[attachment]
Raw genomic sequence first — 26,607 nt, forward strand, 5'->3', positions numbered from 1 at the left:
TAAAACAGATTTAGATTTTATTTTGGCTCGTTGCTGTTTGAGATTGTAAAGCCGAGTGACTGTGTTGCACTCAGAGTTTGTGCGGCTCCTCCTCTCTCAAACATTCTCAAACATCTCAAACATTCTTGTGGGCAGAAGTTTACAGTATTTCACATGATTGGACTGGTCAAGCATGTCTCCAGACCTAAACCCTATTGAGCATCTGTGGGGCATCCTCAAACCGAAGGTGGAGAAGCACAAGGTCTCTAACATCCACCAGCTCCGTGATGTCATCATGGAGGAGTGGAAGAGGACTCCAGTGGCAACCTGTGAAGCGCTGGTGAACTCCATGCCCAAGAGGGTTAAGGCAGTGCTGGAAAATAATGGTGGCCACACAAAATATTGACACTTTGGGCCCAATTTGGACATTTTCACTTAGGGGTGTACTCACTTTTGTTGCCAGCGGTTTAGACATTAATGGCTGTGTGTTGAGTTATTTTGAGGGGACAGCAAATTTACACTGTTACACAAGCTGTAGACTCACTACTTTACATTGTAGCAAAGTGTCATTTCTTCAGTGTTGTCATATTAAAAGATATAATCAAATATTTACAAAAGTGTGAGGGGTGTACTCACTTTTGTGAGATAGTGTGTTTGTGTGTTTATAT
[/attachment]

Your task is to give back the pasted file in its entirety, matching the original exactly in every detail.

Raw genomic sequence first — 26,607 nt, forward strand, 5'->3', positions numbered from 1 at the left:
TAAAACAGATTTAGATTTTATTTTGGCTCGTTGCTGTTTGAGATTGTAAAGCCGAGTGACTGTGTTGCACTCAGAGTTTGTGCGGCTCCTCCTCTCTCAAACATTCTCAAACATCTCAAACATTCTTGTGGGCAGAAGTTTACAGTATTTCACATGATTGGACTGGTCAAGCATGTCTCCAGACCTAAACCCTATTGAGCATCTGTGGGGCATCCTCAAACCGAAGGTGGAGAAGCACAAGGTCTCTAACATCCACCAGCTCCGTGATGTCATCATGGAGGAGTGGAAGAGGACTCCAGTGGCAACCTGTGAAGCGCTGGTGAACTCCATGCCCAAGAGGGTTAAGGCAGTGCTGGAAAATAATGGTGGCCACACAAAATATTGACACTTTGGGCCCAATTTGGACATTTTCACTTAGGGGTGTACTCACTTTTGTTGCCAGCGGTTTAGACATTAATGGCTGTGTGTTGAGTTATTTTGAGGGGACAGCAAATTTACACTGTTACACAAGCTGTAGACTCACTACTTTACATTGTAGCAAAGTGTCATTTCTTCAGTGTTGTCATATTAAAAGATATAATCAAATATTTACAAAAGTGTGAGGGGTGTACTCACTTTTGTGAGATAGTGTGTTTGTGTGTTTATAT